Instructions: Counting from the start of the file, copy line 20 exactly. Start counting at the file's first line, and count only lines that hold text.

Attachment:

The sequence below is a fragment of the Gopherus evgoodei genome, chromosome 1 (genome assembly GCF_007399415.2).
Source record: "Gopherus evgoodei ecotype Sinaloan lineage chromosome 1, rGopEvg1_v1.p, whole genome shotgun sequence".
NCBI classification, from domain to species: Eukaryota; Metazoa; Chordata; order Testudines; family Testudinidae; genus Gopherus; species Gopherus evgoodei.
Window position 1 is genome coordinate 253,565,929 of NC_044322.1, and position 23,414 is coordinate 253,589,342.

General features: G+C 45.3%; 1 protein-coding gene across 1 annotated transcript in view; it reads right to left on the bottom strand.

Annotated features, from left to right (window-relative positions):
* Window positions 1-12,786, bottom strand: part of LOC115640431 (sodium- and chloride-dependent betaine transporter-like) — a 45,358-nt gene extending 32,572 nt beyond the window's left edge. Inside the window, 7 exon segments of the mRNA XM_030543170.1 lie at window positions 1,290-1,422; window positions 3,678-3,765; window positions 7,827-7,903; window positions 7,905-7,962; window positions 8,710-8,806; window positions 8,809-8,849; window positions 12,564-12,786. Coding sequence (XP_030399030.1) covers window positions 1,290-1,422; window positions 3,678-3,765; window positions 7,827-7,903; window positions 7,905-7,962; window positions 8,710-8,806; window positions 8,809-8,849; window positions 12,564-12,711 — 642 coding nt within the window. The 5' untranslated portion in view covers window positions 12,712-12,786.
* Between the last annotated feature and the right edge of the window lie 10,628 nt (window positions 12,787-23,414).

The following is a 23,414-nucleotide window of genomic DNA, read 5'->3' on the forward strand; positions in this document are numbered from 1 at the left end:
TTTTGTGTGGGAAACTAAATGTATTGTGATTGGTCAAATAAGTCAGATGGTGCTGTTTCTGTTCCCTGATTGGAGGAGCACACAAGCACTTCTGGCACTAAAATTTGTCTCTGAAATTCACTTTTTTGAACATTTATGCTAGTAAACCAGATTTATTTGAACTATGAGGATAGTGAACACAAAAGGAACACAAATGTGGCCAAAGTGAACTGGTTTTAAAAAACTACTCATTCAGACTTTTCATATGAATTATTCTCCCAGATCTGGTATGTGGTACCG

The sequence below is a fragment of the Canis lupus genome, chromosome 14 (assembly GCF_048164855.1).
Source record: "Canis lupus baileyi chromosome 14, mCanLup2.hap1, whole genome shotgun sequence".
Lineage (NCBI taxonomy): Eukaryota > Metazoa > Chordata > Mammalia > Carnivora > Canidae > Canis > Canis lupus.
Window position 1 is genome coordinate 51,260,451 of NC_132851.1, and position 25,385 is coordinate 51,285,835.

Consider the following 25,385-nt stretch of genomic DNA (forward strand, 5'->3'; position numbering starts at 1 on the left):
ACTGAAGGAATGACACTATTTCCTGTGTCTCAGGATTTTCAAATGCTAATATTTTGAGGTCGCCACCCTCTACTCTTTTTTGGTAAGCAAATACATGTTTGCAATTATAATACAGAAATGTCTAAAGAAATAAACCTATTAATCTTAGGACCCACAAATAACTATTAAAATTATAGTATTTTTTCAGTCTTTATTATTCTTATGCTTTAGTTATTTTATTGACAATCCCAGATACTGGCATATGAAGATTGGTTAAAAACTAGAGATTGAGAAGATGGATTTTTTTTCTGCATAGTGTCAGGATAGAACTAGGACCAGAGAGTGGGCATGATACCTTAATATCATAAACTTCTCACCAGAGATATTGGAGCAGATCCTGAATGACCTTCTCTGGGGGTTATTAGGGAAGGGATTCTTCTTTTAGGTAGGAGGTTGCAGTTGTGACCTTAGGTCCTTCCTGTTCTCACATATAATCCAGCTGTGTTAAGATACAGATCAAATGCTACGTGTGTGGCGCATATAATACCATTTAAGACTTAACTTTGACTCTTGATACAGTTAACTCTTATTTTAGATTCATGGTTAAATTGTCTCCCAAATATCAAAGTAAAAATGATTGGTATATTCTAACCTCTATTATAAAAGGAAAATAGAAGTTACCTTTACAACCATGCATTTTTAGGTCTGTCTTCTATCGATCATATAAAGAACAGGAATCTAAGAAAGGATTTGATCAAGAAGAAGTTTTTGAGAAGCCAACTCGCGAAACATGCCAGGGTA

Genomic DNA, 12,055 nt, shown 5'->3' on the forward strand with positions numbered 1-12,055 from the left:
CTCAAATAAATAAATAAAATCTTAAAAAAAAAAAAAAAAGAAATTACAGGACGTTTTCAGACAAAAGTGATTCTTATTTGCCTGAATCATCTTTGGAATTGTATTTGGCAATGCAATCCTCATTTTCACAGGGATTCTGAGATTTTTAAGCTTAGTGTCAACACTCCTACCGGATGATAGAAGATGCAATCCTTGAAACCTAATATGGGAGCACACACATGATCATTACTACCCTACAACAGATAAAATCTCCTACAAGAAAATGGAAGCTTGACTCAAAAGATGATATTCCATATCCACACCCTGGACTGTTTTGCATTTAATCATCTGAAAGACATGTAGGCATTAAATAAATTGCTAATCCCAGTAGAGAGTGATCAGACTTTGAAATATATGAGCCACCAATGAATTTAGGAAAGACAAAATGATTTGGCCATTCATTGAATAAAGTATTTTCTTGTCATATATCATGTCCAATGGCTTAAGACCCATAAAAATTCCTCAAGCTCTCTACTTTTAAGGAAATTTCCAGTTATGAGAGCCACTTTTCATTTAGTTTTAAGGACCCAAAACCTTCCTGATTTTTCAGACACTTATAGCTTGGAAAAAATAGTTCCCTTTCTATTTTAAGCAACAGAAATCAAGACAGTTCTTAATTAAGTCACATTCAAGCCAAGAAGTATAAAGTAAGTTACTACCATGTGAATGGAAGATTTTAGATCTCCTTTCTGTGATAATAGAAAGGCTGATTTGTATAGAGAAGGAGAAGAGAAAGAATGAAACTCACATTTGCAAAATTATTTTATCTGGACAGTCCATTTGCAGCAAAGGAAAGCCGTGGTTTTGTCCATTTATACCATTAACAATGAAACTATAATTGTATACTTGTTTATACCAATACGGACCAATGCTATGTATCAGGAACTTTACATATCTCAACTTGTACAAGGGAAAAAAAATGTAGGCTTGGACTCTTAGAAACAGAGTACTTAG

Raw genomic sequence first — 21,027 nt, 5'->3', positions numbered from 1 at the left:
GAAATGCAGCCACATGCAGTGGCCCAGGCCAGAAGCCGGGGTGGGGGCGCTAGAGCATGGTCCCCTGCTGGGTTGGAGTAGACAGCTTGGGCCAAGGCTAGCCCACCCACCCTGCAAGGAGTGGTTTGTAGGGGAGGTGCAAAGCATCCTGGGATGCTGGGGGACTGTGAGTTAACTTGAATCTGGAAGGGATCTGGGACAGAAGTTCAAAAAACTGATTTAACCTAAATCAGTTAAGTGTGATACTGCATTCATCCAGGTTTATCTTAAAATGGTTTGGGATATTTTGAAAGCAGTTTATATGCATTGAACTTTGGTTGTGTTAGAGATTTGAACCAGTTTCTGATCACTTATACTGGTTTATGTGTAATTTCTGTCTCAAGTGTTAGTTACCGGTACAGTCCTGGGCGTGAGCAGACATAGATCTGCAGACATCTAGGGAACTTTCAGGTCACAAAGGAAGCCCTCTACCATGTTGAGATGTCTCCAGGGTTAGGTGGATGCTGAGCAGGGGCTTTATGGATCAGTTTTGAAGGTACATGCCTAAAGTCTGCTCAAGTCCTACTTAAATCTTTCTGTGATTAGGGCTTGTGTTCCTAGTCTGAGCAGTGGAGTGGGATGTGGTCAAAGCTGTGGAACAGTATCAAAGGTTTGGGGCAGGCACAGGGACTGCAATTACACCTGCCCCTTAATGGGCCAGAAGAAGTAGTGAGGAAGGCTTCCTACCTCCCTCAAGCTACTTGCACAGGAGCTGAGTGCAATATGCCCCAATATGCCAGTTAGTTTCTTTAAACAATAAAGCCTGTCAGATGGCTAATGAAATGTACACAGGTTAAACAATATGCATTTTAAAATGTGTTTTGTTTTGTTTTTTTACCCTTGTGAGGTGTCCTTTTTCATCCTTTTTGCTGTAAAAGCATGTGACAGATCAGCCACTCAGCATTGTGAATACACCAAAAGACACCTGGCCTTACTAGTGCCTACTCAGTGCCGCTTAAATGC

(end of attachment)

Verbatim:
GAAATGCAGCCACATGCAGTGGCCCAGGCCAGAAGCCGGGGTGGGGGCGCTAGAGCATGGTCCCCTGCTGGGTTGGAGTAGACAGCTTGGGCCAAGGCTAGCCCACCCACCCTGCAAGGAGTGGTTTGTAGGGGAGGTGCAAAGCATCCTGGGATGCTGGGGGACTGTGAGTTAACTTGAATCTGGAAGGGATCTGGGACAGAAGTTCAAAAAACTGATTTAACCTAAATCAGTTAAGTGTGATACTGCATTCATCCAGGTTTATCTTAAAATGGTTTGGGATATTTTGAAAGCAGTTTATATGCATTGAACTTTGGTTGTGTTAGAGATTTGAACCAGTTTCTGATCACTTATACTGGTTTATGTGTAATTTCTGTCTCAAGTGTTAGTTACCGGTACAGTCCTGGGCGTGAGCAGACATAGATCTGCAGACATCTAGGGAACTTTCAGGTCACAAAGGAAGCCCTCTACCATGTTGAGATGTCTCCAGGGTTAGGTGGATGCTGAGCAGGGGCTTTATGGATCAGTTTTGAAGGTACATGCCTAAAGTCTGCTCAAGTCCTACTTAAATCTTTCTGTGATTAGGGCTTGTGTTCCTAGTCTGAGCAGTGGAGTGGGATGTGGTCAAAGCTGTGGAACAGTATCAAAGGTTTGGGGCAGGCACAGGGACTGCAATTACACCTGCCCCTTAATGGGCCAGAAGAAGTAGTGAGGAAGGCTTCCTACCTCCCTCAAGCTACTTGCACAGGAGCTGAGTGCAATATGCCCCAATATGCCAGTTAGTTTCTTTAAACAATAAAGCCTGTCAGATGGCTAATGAAATGTACACAGGTTAAACAATATGCATTTTAAAATGTGTTTTGTTTTGTTTTTTTACCCTTGTGAGGTGTCCTTTTTCATCCTTTTTGCTGTAAAAGCATGTGACAGATCAGCCACTCAGCATTGTGAATACACCAAAAGACACCTGGCCTTACTAGTGCCTACTCAGTGCCGCTTAAATGC